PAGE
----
A locked-room mystery set in the Thousand Islands and reminiscent of the works authored by Agatha Christie has been so well received that its major publisher has fast-tracked its sequel for release in December.

For first-time author Tessa Wegert, it’s no mystery what inspired her to write the first book of the two, “Death in the Family,” released in February by Berkley Prime Crime, an imprint of Penguin Random House LLC.

Ms. Wegert grew up in Quebec, but first visited the Thousand Islands about two decades ago after she met her future husband. She’s been returning to the area every summer since then, and particularly to a small island near Alexandria Bay, in the channel, owned by her parents-in-law.

The history and remoteness of the area intrigued Ms. Wegert, whose non-fiction has appeared in Forbes, The Huffington Post, Adweek and The Economist.

“A few years ago when I decided to try my hand at writing a mystery, I thought, if I’m going to set it somewhere, this is such a wonderful location,” Ms. Wegert said in a phone interview from her home in coastal Connecticut. “There’s a lot of interesting history and there’s opportunity to create situations for characters where there’s kind of a remote location and trap them there.”

“Death in the Family” is the first in a series that focuses on the life of protagonist and police investigator Shana Merchant. She arrives in the Thousand Islands following a traumatic episode in New York City. Here, she becomes a state police Bureau of Criminal Investigation officer.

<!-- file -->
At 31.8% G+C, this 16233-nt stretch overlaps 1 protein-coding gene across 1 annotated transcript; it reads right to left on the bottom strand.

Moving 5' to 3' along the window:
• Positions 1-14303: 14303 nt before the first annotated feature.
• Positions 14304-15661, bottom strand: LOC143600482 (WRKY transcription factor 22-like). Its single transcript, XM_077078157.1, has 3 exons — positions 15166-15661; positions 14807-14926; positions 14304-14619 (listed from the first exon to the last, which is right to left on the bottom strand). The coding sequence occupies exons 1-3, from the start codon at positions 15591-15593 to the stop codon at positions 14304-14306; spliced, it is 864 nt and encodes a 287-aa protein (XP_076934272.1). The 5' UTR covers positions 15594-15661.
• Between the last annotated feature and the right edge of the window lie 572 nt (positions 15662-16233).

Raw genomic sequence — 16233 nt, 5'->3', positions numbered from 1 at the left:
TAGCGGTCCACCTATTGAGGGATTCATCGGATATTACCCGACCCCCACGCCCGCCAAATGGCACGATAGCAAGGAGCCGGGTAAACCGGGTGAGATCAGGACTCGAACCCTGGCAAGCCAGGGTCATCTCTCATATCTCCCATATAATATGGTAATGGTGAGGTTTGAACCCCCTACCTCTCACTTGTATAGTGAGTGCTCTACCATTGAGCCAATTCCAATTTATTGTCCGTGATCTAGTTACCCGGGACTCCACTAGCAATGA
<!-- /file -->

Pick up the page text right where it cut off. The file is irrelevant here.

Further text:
“There’s history here — real-life aristocracy. This is where America’s elite come to play,” Shana’s fiance tells her in the novel.

The story in “Death in the Family” plays out in late fall and when Shana and another police investigator arrive on an island to investigate a mysterious death. But a nasty storm, a nor’easter, limits their options. All on the island become stranded. There’s a blood-soaked bed, a missing man and a mansion full of suspects, some of them heirs in a family that has generations of wealth.

Shana’s partner believes they’re dealing with a runaway case. But Shana is convinced that it’s a case of murder. As the storm intensifies, she starts conducting interviews and discovers the Sinclair family and their guests are “crawling with dark and dangerous secrets.”

“I got really interested in, ‘What would happen if there was a crime on an island?’” Ms. Wegert said. “How would that all play out? How would local law enforcement deal with a crime of that nature?”

As part of her research, Ms. Wegert contacted Jefferson County Sheriff Colleen M. O’Neill. The sheriff picked up the call when Ms. Wegert called the station.

“She just chatted with me and told me what she knew,” Ms. Wegert said. “I ended up having several other conversations with her because she was such an amazing resource. I somewhat based the character of the sheriff in the story on her.”

Sheriff O’Neill is the first elected female sheriff in New York state. Her law enforcement career began in 1984 with the New York State Police, eventually working her way up to the BCI unit as a senior investigator.

Sheriff O’Neill said she was surprised when she discovered Ms. Wegert based a character on her.

“I had no idea,” the sheriff said. “I’m honored that she chose to pick my brain and I was pleasantly surprised that there was a character in there that kind of followed the same career path that I had.”

The sheriff was sent a copy of the book and is anxious to someday meet the Ms. Wegert.

“I read the book and thought it was great,” she said.

Ms. Wegert has been writing fiction for about 10 years, mainly thrillers.

“I read a lot of Agatha Christie and golden age of detective fiction novels,” Ms. Wegert said. “I had been re-reading the Agatha Christie story ‘And Then There Were None’ around the time I decided to try mysteries. I correlated that story with this story taking place in the Thousand Islands, and at the same time, my kids were really getting into playing the board game ‘Clue.’ All this kind of came together and those are the type of mysteries that I like the best — those traditional ones.”